I'm curious as to how all of you ladies (and some men) view the common practice of the "children's liturgy of the word" where the children are pulled out of mass to approach the Word of God on their level, so to speak.

July 21, 2008 at 10:22 AM  

I hate to rain on everyone's parade to say that since moving, we have been putting our boys in the nursery provided by our parish. :( We had tried all winter and spring to endure Mass with two wiggly, loud, and rambunctious children and finally, called it quits. At least for the time being. To have seen how uptight and irritated the kids' behavior was making my husband, you probably would do it too. He *never* gets angry with the kids... until Sunday Mass would roll around each week. I think we both felt like heading to confession after each service! We would then find our anger lashing out at one another. Not good! Our new parish offered our solution--a well-run nursery for children to age 4. I know GG (hub) attended nursery as a child (as did I in my protestant upbringing) and we are very committed Catholics today. I think much more goes into making holy children!

Very soon, though, we will be transitioning our oldest, 3.5, back to Mass. He was definitely getting it, but having his brother around was the worst kind of distraction. Not to mention, the only way we could get the kids through the liturgy was with drinks and snacks. We felt more irreverent having them there than we do now, worshiping just the two of us.

Right or wrong? I don't know. But the past month of Masses have been very meditative and peaceful. Just some thoughts to add to the mix.

July 21, 2008 at 2:20 PM  

B-Mama--
You have to take it as it comes and keep your sanity. I think bringing your older son back on his own might be just perfect for him to learn how "big boys" behave at mass--just in time for him to teach your younger son. :)
Blessings,
Lara

July 21, 2008 at 3:52 PM  

I wish our pastor would say something like that publicly. I know he likes children at Mass and doesn't mind normal noise. The adults who come in late and leave after Communion are a much bigger problem!

We don't even have a cry room in our church though. I think he did it deliberately (he's our founding pastor). We have a large area around a baptismal font in the back, and a hallway along the back of the church has a bench on the wall and large windows into the main church. The PA system is piped out there too. So, it's not a closed off cry room, but if you need to take a disruptive child out there, you can. It doesn't help with corralling them though!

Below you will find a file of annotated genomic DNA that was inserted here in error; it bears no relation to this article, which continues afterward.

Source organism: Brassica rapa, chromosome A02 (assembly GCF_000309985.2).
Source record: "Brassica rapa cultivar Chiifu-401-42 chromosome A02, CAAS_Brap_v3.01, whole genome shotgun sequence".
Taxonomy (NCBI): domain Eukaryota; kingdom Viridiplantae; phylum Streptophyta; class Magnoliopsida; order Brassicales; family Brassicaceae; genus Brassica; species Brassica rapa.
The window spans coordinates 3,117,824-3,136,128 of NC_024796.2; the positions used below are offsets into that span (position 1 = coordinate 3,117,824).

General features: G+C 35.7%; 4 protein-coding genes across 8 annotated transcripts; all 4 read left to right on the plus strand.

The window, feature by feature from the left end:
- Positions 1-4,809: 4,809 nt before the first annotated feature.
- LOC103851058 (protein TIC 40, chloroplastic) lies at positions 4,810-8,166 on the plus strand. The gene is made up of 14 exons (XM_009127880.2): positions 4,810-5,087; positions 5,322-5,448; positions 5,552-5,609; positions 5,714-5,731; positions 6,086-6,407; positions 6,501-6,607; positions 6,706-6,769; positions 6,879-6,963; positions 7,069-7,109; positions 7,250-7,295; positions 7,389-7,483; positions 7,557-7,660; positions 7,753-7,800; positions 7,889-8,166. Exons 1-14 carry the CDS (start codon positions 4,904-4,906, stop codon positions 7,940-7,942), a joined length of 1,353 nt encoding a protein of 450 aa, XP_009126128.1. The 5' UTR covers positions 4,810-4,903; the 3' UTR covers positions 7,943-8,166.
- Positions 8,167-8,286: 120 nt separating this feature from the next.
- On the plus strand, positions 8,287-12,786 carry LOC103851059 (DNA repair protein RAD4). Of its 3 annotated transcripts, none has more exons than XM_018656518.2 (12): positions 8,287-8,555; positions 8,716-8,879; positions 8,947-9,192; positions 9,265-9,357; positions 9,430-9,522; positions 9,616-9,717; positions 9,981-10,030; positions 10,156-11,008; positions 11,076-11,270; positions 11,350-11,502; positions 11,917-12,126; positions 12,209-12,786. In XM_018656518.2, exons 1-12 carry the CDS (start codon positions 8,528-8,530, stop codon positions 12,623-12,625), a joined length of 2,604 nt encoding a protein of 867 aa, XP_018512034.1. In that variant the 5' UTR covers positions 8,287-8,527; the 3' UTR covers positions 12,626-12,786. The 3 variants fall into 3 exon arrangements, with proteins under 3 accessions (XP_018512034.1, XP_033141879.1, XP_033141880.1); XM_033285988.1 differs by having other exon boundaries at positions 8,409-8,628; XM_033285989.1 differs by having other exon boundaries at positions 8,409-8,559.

My sister lives in the South and her old parish had the nursery during Mass. I know she misses it, but I do think that at least once the children are 3-4, they have to start learning to behave in Mass. That way, as they get a little older, it's easier for them to learn to follow along and participate in Mass.

But even with school-age kids, there are the distractions.

Once your kids are old enough to need a little less attention, there's nothing wrong with parents occasionally attending separate Masses. Sometimes the schedule just works out that dh and I need to be at different Masses, so we either each take a child to a separate Mass, or one takes both and the other gets Mass alone. That is always good too!

July 21, 2008 at 7:52 PM  

B-Mama,

Are you sure you and hubby turned out so well? j/k haha

But seriously, I feel for all those mamas of young boys, especially when preggo! I think a nursery is a bit different than a cry room, but I just happen to think that once a child is over 2 they need to be taught how to sit still in Mass. Sometimes the presence of a nursery has the effect of making other parishioners less tolerant of children in that they think kids belong outside the church. This is why I LOVED what father wrote, he let us all know what his expectations are, which is HUGE.

Anyway, Juris Mater, I would really love to have you write a post describing the scene of a church cry room on a particularly bad day. It would bring me GREAT amusement!